The government is consulting on proposals for van drivers to have the right to use heavier vehicles if they are electric or gas-powered.
The proposal is that the limit for alternative-fuel vehicles that can be driven on a car driving licence should be increased from 3,500kg to 4,250kg.
This would enable alternative-fuel vans to carry the same weight of goods as conventional diesel vehicles. This is currently a deal-breaker for many organisations, such as supermarkets, whose home delivery vehicles are weight constrained.
Under the current system, a driver needs a C1 category licence to drive a vehicle over 3,500kg. The consultation document, published by the Department for Transport, estimates that this can cost an additional £1,200 per driver, as a result of the cost of licence acquisition, higher salaries, compulsory medical exams, and driver CPC training.
The fuels that would be included in the derogation are: electricity (for use by battery electric vehicles, range extended vehicles, plug-in hybrid electric vehicles) hydrogen (for use by fuel cell electric vehicles), compressed natural gas, liquefied natural gas, bio-methane, liquefied petroleum gas, and bio-LPG.
The document points out that other EU Member States, including Germany and France, have already secured a derogation for electric LCVs up to a weight limit of 4,250kg and Germany has recently had the scope of this derogation extended to cover other alternative fuels.
The proposal is to apply for a five-year derogation from the existing regime – after which the situation would be reviewed.
The government is also proposing to exempt certain alternatively-fuelled vans from goods vehicle operator licensing requirements.
There is currently an exemption from all types of goods Operator’s Licence for electric vehicles.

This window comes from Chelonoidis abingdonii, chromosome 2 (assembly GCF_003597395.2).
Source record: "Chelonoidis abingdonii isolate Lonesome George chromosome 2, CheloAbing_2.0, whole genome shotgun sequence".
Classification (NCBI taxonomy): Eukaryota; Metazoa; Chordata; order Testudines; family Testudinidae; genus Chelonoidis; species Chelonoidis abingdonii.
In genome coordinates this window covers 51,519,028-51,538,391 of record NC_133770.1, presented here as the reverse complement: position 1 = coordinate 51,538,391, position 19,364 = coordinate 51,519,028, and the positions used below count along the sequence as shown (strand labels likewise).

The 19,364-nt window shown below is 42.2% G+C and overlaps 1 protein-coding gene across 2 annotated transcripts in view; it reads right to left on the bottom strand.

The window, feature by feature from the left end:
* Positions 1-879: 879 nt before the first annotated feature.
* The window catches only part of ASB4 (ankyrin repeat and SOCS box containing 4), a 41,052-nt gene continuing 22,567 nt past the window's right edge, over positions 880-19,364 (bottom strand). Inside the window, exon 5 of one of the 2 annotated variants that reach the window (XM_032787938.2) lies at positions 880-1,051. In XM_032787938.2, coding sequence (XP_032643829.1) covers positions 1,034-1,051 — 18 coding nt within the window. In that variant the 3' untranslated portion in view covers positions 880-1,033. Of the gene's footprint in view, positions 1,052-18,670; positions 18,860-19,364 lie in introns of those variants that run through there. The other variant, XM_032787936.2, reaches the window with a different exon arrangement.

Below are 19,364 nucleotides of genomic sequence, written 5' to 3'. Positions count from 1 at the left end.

The latest DVLA figures indicate there were 423 registered electric goods vehicles with a maximum laden weight above 3,500kg in the UK at the end of 2015.It said there is a strong argument for removing the electric vehicles exemption while such vehicles are still relatively low in number, rather than imposing it at a future point on a larger existing fleet.
Consequently, the current proposal is to remove this exemption. However, the DfT said it is considering slightly modifying it by introducing a limited exemption from restricted operator licensing requirements (own-account) for alternatively-fuelled vans not exceeding 4,250kg gross vehicle weight.
The consultation also proposes removing an exemption from annual roadworthiness testing for certain classes of electric vehicles.
The move is part of the a series of proposals that include ending the sale of all new conventional petrol and diesel cars by 2040, to cut air pollution, which, the government says, cost the country some £2.7 billion in lost productivity in 2012.
Transport secretary Chris Grayling said: “We are taking bold action and want nearly every car and van on UK roads to be zero emission by 2050 which is why we’ve committed to investing more than £600m in the development, manufacture and use of ultra-low emission vehicles by 2020.”
The consultation is entitled “Regulatory changes to support the take-up of alternatively-fuelled light commercial vehicles.”
Martin Flach, Alternative Fuels Director at IVECO, said: “Customers are frequently asking us for the supply of low emission light commercial vehicles but 3.5t LCVs are always critical on payload and the loss of payload and limit of the driver license have resulted in the take up of very few vehicles. IVECO is therefore delighted that the proposal for Category B driving licence derogation for alternatively fuelled commercial vehicles is now open for consultation by Government as this would allow us to kick start the uptake of ULEV vans and consequently improve air quality allowing manufacturers and customers alike the opportunity to make the most of new alternative fuel technology and provide the vehicles that are already available.”
The consultation period will run until 18 October. The consultation document can be found here
Business secretary Greg Clark has launched the £246 million Faraday Challenge to boost expertise in battery technology.
The four-year investment round is designed to deliver a coordinated programme of competitions that will aim to boost both the research and development of expertise in battery technology.
The first element will be a competition led by the Engineering and Physical Sciences Research Council to bring the best minds and facilities together to create a Battery Institute.
The Business Secretary also launched a third Connected Autonomous Vehicles research and development competition, with £25 million of funding being made available to new projects.